I did find out though that she LOVES little kids! It was a bit scary for ME because Dany started straining at her leash as soon as a gal and two little girls showed up and were walking our way. I had Dany sit and I knelt down beside her to keep her from running toward them…the three, lady and kids, approached and before I knew it, one of the girls had gotten real close and Dany was washing her face! That was about the happiest I have seen Dany so I thanked them for stopping to pet her. They stuck around for a couple of minutes and went on their way…Dany was super happy for a long time after that little encounter.

      • k9diabetes on

        Oh yes, I wasn’t pushing medication at all. I just know that we were reluctant to go that route and wanted you to know that it can do wonders for a chronic anxiety issue.

        Our dog was not only very fearful in many public situations but was anxious even at home under certain circumstances. He, for example, has a deep fear of men who are intense for any reason and who have something in their hand like keys or a cell phone. Several of his early problems occurred when a man had something small in his hand and was tossing it around. The first time we knew we had a problem was when relatives started an egg toss at an Easter gathering. Our poor dog lost it and was so anxious we had to leave.

        We went to medication when our dog couldn’t handle this behavior at home. When my husband would get ready to leave for work, our dog was moved to be aggressive by his hurrying to get to work on time and the keys and phone in his hand. This was after we had worked with him for quite some time and it wasn’t that he was afraid of my husband or the keys or phone. He was afraid of the combination. We talked with the behaviorist and she felt like medication was the way to go because she felt like he had a constant level of anxiety given that even with his family he couldn’t entirely relax.

        And wow – the change in our dog was dramatic.

        I suspect Dany’s fears are less global. But I also know that it took a while for these issues to show up in our dog. They didn’t happen the first six months we had him.

        I can imagine your worry with the family and kids! Glad it made her happy to meet them. ๐Ÿ™‚

        Being on leash is scary for a lot of dogs. I think you’re right – they feel trapped, and essentially are. It cuts off one of their coping mechanisms, to flee, so forces them to rely on others, like being aggressive. She might be afraid of the leash itself too.

        Your situation is one that led to our dog’s bite. I tried to keep our dog from a salesman at the door but he decided to reach in and grabbed our dog by the neck and ears and scruffed his head. Our dog froze while being handled but lunged up and bit him when he leaned forward toward him to stand up from a squatting position. Very frustrating because I told the guy the dog had issues and did NOT give him permission to handle him.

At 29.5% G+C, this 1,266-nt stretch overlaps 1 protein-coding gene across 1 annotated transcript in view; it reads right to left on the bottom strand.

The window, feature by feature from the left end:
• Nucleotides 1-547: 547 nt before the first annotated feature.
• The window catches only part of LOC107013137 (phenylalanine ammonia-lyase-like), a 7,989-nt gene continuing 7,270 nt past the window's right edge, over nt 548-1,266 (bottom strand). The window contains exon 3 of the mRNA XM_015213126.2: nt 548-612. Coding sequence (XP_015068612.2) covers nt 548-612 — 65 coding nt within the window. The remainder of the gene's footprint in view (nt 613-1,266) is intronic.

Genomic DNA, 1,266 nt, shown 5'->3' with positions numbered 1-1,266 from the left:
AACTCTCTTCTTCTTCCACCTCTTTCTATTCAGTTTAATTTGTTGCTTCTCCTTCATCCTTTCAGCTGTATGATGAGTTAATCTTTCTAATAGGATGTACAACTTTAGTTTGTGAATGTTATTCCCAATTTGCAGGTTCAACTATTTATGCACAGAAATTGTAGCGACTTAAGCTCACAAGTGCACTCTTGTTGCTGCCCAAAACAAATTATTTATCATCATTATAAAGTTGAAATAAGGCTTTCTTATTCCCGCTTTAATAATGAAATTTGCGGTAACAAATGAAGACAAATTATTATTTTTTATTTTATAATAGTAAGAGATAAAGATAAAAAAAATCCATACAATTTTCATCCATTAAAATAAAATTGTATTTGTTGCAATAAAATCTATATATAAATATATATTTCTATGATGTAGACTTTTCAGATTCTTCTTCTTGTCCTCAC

I think Dany’s issues may not be nearly as deep as our dog’s. Hope not. She is obviously a sweet and adorable girl and a great companion. I’m glad you’re thinking through these issues now and working with them as you learn more about her.

  8. oreoowner on

    Great work with Nibbles!

  9. Debbie Jacobs on

    My two cents on meds, in case folks haven’t read this blog for long is that they can provide a significant amount of relief for many dogs, along with the support and guidance of a vet, I don’t hesitate to suggest that owners look into them. It’s easy for us to not be aware of the dread and anxiety a dog may be experiencing, even when they ‘seem’ ok. Meds have a good track record, have been tested and tested again, and if they work, it’s great, if they don’t work, we can try something else of stop using them. Either way IMHO they should be on any fearful dog owner’s ‘to do’ list as far as researching them.

  10. Suze Foss on

    I’ve begun to use Target training with an extremely fearful Aussie mix – I’m very impressed and can hardly wait to see more progress info on Nibbles. Thanks so much for posting this info!

    • fearfuldogs on

      Glad to hear that you are finding targeting to be so useful. Nibbles is doing great. He jumped up on the back of my legs this morning, Sunny hustled him away though. He’s enjoying being pet and scratched so long as I’m sitting or lying down, and preferably am not directly facing him. He will still dart away if I move suddenly, but he’s actually a very cool little dog. I just wish he with the people who were going to keep him. He’s learning a lot in his foster care situations, but it’s always nice when they’re with the people who are going to adore them.

Leave a Reply

Fill in your details below or click an icon to log in: Logo

You are commenting using your account. Log Out / Change )

Twitter picture

You are commenting using your Twitter account. Log Out / Change )

Facebook photo

You are commenting using your Facebook account. Log Out / Change )

Google+ photo

You are commenting using your Google+ account. Log Out / Change )

Connecting to %s

%d bloggers like this: